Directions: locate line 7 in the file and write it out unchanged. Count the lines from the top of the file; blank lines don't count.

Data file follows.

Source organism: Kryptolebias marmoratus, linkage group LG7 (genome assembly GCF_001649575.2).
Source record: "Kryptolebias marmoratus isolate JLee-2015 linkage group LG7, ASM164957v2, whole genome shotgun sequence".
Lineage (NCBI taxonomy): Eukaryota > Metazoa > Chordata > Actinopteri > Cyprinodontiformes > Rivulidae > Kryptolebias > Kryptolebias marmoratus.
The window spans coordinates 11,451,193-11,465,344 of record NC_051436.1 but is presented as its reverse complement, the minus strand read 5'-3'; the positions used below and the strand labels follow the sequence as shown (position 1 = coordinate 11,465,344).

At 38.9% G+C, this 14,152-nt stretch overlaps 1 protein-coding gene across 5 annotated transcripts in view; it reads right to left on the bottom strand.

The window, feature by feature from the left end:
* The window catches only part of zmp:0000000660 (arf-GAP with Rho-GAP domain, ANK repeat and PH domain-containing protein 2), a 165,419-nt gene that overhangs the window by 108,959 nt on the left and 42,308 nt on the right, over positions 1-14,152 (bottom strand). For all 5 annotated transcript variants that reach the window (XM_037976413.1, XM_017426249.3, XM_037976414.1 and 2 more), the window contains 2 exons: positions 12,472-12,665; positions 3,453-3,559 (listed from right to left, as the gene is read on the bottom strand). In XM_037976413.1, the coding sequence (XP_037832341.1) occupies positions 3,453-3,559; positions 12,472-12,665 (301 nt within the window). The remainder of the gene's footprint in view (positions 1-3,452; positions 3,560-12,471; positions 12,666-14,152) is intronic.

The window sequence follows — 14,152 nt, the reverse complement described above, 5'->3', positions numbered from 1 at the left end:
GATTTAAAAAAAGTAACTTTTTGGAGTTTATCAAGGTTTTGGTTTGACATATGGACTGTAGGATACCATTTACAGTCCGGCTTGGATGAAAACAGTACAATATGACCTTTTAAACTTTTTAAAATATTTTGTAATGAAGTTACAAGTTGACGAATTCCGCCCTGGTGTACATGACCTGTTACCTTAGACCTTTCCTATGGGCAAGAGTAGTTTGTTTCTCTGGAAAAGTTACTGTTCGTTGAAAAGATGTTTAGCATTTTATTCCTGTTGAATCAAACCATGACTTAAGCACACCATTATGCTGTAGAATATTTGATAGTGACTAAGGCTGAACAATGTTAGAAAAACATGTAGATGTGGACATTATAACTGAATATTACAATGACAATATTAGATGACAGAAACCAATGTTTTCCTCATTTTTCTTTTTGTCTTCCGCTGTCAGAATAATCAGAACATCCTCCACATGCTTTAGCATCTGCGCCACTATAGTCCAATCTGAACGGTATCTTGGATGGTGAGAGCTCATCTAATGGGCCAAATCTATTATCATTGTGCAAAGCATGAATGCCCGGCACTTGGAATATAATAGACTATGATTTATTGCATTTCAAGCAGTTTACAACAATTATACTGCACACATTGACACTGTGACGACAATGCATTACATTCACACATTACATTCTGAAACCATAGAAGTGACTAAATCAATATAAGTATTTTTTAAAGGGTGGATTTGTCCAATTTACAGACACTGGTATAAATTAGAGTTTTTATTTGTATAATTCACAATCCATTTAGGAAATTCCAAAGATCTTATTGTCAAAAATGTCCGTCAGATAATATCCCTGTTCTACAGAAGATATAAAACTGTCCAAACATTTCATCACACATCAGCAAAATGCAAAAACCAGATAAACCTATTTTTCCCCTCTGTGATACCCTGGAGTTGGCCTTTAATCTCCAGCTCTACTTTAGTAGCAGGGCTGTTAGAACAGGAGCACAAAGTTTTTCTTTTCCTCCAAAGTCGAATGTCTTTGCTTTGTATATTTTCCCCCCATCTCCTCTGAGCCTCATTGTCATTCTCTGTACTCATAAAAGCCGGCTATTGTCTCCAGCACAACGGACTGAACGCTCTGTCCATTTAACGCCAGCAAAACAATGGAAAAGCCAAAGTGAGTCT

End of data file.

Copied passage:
* The window catches only part of zmp:0000000660 (arf-GAP with Rho-GAP domain, ANK repeat and PH domain-containing protein 2), a 165,419-nt gene that overhangs the window by 108,959 nt on the left and 42,308 nt on the right, over positions 1-14,152 (bottom strand). For all 5 annotated transcript variants that reach the window (XM_037976413.1, XM_017426249.3, XM_037976414.1 and 2 more), the window contains 2 exons: positions 12,472-12,665; positions 3,453-3,559 (listed from right to left, as the gene is read on the bottom strand). In XM_037976413.1, the coding sequence (XP_037832341.1) occupies positions 3,453-3,559; positions 12,472-12,665 (301 nt within the window). The remainder of the gene's footprint in view (positions 1-3,452; positions 3,560-12,471; positions 12,666-14,152) is intronic.